More broadly, my fiction usually explores the difficulty that people experience as they navigate through life. Many times, my characters are afraid of change, yet they know that change will come, whether they want it to or not—or whether they are ready or not!


In Reinventing Rita and the other books that will be part of my Midlife Moxie Novel Series, while the changes are not life-threatening, they are serious in that they force the character to think about what she wants, what is right for her, what has held her back and what roles she played in allowing that to happen.


Q: Did you know how the novel would end before you started writing it, or did you make many changes along the way?


A: Well, I did know that it would have a happy ending! I’m a pantser, so I didn’t exactly sit down and say, “at the end of the story Rita will…” but I knew that she had to succeed in some way with her baking, and even more importantly with her understanding of herself and her abilities.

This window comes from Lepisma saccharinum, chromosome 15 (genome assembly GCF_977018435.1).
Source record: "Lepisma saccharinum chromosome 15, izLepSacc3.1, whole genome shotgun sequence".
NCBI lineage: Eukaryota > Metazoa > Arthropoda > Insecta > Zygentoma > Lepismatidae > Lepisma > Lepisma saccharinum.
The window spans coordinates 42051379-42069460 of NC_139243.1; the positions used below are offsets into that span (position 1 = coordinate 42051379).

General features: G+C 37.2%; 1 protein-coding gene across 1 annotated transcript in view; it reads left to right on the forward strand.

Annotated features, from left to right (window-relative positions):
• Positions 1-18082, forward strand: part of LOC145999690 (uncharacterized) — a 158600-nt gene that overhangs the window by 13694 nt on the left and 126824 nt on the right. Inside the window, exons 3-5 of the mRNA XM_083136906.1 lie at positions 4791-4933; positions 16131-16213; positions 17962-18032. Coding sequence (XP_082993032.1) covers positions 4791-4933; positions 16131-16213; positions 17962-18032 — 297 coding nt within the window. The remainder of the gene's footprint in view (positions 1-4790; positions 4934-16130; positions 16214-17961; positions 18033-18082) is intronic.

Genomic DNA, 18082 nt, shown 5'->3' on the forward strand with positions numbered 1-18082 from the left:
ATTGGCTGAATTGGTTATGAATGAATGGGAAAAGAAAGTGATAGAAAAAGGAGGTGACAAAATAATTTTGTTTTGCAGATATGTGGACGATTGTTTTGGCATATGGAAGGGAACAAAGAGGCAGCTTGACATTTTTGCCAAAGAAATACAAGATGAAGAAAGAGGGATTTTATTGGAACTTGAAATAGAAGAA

And she also had to learn to let go: let go of her son who was making his own way in the world, let go of her misconceptions about people like her ex’s wife and her mother’s boyfriend, let go of the past so she could focus on her future.


That being said, I’m sure I did make changes along the way but nothing that dramatically altered the story arc. I think of it as changing the paint color of decor in a house versus doing a complete renovation and expansion. All the “rooms” were there from the start. I just played around with them a bit.


Q: You’ve said, “I want my stories to illustrate that life is full of possibilities no matter what age you are, and in that respect, I could be looked at as a poster child for midlife reinvention.” Can you say more about that?